Academic Benefits - Studies also show that learning another language enhances the academic skills of students by increasing their abilities in reading, writing, and mathematics. A 1994 report on the impact of magnet schools in the Kansas City Public Schools showed that students in the foreign language magnet schools had boosted achievement significantly (Eaton, 1994). It reported that students in the language magnet’s first kindergarten, starting in the program in 1988, had surpassed national averages in all subjects by the time they reached fifth grade. And the foreign language students performed especially well in mathematics. Similar studies with students in intensive second language programs show these students scoring as well as or better than their monolingual peers on standardized achievement tests in basic skills. In the Cincinnati Public Schools, 2,901 learners in grades K-8 are enrolled in the district’s foreign language magnet schools. In 1994, the California Achievement Test was administered to all learners in grades K-8 and 10. A higher percentage of learners in the foreign language magnet schools were at or above the national norm in comparison with non -magnet learners in reading, language, and mathematics. Children in Fairfax County Public Schools, Virginia, who were enrolled in the district’s foreign language partial immersion program, achieved higher test scores in English language arts than did their non-immersion peers. The K-8 French and Spanish immersion schools in the Columbus, Ohio City School District are two of the top four elementary schools whose students pass all five sections of the state proficiency tests in reading, writing, mathematics, science, and citizenship. Students who complete a long sequence of foreign language learning increase their academic skills in other subject areas. In "Foreign Language Study and SAT-Verbal Scores," the authors found that learners who study a foreign language improve their scores on the verbal sections of standardized exams such as the Scholastic Aptitude Test (SAT) and the American College Test (ACT) and that scores continue to climb with each additional year of language study (College Entrance Examination Board, 1992; Cooper, 1987).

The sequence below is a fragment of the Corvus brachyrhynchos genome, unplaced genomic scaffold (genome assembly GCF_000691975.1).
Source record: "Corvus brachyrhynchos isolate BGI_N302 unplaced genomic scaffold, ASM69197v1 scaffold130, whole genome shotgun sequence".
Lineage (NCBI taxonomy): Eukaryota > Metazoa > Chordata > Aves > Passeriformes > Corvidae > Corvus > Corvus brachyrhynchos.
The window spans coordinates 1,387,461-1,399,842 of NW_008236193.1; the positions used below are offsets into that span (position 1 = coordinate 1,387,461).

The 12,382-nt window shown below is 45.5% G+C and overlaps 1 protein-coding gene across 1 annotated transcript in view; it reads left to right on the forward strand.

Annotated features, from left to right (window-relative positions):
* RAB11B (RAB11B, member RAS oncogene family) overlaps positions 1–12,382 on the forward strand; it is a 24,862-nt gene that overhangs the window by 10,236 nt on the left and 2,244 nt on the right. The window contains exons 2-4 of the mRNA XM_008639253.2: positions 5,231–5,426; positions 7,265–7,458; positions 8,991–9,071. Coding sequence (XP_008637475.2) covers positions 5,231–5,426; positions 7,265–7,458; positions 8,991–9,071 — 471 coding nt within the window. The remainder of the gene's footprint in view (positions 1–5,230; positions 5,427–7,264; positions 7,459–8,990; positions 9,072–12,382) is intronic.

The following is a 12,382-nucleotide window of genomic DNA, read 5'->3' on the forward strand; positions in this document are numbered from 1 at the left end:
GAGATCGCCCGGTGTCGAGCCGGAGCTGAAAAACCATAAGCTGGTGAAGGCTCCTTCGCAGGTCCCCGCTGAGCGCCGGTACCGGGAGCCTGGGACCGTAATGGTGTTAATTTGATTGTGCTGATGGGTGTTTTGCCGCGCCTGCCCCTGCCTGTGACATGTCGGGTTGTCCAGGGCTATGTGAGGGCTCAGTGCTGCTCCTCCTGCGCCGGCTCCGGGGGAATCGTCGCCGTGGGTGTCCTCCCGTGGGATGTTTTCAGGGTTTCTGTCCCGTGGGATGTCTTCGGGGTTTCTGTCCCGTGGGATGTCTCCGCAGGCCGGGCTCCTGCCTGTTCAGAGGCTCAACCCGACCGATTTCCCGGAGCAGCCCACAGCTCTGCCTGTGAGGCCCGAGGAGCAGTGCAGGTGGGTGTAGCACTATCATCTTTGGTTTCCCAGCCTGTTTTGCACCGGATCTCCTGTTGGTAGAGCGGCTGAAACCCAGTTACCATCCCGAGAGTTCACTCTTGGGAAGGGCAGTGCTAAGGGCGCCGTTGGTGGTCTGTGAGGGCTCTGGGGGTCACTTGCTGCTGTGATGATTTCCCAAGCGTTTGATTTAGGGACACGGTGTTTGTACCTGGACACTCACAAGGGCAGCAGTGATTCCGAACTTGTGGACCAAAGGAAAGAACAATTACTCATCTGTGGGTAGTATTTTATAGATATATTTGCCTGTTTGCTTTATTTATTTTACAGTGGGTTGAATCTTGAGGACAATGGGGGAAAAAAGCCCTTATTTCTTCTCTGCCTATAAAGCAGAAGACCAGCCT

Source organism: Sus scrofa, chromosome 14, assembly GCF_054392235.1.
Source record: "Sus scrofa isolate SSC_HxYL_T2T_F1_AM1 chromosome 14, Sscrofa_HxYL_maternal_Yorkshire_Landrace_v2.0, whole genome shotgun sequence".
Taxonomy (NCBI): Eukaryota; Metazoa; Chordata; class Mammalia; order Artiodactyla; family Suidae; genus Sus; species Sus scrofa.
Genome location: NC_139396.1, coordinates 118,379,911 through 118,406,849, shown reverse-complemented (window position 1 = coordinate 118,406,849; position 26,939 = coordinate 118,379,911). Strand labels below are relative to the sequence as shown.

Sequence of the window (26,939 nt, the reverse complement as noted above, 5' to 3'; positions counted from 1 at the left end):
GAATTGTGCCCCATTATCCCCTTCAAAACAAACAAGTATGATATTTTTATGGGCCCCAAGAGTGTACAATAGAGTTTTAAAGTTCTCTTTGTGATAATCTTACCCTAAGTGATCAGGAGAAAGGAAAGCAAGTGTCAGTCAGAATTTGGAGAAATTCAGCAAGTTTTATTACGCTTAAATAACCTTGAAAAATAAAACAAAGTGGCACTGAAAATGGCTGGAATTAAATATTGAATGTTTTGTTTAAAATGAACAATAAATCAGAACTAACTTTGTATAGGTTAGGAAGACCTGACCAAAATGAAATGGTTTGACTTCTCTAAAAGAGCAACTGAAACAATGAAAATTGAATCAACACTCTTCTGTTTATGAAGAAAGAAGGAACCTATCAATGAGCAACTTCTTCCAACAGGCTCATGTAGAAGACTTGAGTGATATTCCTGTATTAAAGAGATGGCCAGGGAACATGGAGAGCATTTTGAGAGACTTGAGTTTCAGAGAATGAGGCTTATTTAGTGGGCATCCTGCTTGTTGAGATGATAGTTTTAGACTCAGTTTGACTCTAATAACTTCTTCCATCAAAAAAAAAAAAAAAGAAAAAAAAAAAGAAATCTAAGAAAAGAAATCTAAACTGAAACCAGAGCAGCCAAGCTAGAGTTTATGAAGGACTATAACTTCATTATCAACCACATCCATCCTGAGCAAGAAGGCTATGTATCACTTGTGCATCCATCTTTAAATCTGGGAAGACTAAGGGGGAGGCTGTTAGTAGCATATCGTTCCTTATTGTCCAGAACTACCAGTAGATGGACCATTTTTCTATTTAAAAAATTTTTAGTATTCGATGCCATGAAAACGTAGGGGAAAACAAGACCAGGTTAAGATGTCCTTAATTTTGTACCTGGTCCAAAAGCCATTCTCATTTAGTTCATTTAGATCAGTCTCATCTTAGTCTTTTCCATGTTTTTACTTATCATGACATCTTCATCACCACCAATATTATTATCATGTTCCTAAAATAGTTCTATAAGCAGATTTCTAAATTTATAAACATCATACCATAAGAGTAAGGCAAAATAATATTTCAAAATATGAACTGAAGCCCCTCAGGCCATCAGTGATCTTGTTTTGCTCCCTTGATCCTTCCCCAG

Societal Benefits - People who communicate in at least two languages are an asset to the communities in which they live and work. Increasing numbers of jobs now require people who are capable of interacting with people who speak languages other than English and can adapt to a wide range of cultural backgrounds. In addition, the ability to communicate in a foreign language contributes to a student’s overall achievement of personal and professional career goals. Four out of five new jobs in the United States are created as a result of foreign trade. Each year 200,000 Americans lose out on jobs with business because they do not know another language (The Tongue Tied American). According to the Kiplinger Washington Editors (1996), the Hispanic share of the work force will increase by 25 percent by 2010. The Asian share will increase by 50 percent. Minorities will keep moving up the corporate ladder in the next 15 years. Managers who know how to deal with a diverse work force will have an advantage. The telecommunications industry has provided us with the opportunity to communicate on a worldwide basis. To keep pace with this new global marketplace, our educational system must provide learners with the interactive linguistic and cultural skills for the day-to-day situations of employment both at home and around the world.